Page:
Thursday, February 16, 2012

Kant and hell part two

In my post Immanuel Kant on the concept of hell I wrote about how one could use Kant's moral argument to argue for hell in the afterlife, though I didn't fully develop the thought, I only briefly wrote about it. After thinking about it some more and talking about it with some friends I think I can develop the idea further in this post, though I may finish up in a part three post. Ready? Let's go! 

Hell traditionally (at least from what I know) has been though of as eternal punishment for one's sins here on earth, whether it's eternal fire, torture, or separation from God, still it's an eternal existence of punishment. In opposition to that (or maybe it's the accurate view - there is debate about it) there is also the view that hell is not eternal punishment, but instead it's annihilation, or put another way it's non-existence. Which would make more sense philosophically? Well, let's look at Kant's moral argument again: 

From his Critique of Practical Reason:
1. Happiness is what all human beings desire. 
2. Morality is the duty of all human beings. 
3. The unity of happiness and duty is the greatest good.
4. The greatest good ought to be sought.  
5. But the unity of desire and duty (which is the greatest good) is not possible by finite human beings in limited time.
6. And the moral necessity of doing something implies the possibility of doing it (ought implies can).
7. Therefore, it is morally (practically) necessary to postulate: (a) a Deity to make this unity possible (i.e., a power to bring them together), and (b) immortality to make this unity achievable.

According to Kant, human beings will exist after our death here in the phenomenal world and exist eternally in the noumenal world. Now Kant doesn't make clear what the noumenal world is, but instead argues for the practical necessity of God to make the unity possible and immortality to make the unity achievable. So those persons who sought the greatest good will have the privilege of enjoying the greatest good after death. What about those persons who didn't seek after the greatest good? There are immoral human beings in this world who are inexplicably malevolent; what happens to them? What kind of hell would be such persons' punishment? Annihilation or eternal punishment?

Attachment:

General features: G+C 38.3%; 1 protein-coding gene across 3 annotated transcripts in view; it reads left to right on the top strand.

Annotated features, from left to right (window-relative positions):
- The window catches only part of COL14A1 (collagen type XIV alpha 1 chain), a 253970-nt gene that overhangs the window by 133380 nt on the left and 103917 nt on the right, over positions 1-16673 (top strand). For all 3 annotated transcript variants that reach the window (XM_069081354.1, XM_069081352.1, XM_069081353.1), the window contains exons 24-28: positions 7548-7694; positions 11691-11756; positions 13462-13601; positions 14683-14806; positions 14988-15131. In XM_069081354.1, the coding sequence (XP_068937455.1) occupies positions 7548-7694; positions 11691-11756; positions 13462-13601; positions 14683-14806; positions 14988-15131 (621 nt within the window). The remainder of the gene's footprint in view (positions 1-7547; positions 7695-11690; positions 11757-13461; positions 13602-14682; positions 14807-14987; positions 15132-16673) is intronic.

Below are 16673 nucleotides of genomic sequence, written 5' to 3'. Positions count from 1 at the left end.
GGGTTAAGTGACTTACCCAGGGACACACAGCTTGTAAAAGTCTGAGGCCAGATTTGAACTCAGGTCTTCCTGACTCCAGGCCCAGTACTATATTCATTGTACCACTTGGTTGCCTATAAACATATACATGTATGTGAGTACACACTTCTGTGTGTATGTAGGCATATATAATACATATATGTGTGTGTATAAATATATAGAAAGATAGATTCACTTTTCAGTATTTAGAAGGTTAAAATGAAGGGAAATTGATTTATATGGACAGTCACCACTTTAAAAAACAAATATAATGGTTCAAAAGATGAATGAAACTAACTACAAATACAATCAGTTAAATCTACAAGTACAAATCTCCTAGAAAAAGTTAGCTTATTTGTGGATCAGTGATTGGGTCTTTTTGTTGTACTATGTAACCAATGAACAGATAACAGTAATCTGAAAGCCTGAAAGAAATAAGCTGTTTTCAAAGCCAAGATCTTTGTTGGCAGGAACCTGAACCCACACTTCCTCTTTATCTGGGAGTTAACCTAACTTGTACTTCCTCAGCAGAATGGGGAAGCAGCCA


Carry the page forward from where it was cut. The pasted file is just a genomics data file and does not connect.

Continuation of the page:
Kant's argument is vague (at least to me) on what happens to the persons who do not seek the greatest good. I would think since human beings are contingent upon the Deity who created them, then wouldn't they exist after their material death? If that is true, then an eternal punishment would be due to such persons. Of course, if the cosmic judge is all-powerful as he needs to be, does it not follow that he could cause someone or something to not exist? Therefore, hell would be non-existence if my logic is followed correctly. It's difficult to think of not existing, but it doesn't make it impossible.
Some might argue that the punishment should fit the crime. If that is true, then an infinite time of punishment would not be what is due to a person who committed immoral actions in a finite amount of time would it? Maybe an infinite amount of punishment can be reached? Is such a thing possible? Philosopher Greg Koukl answers the question.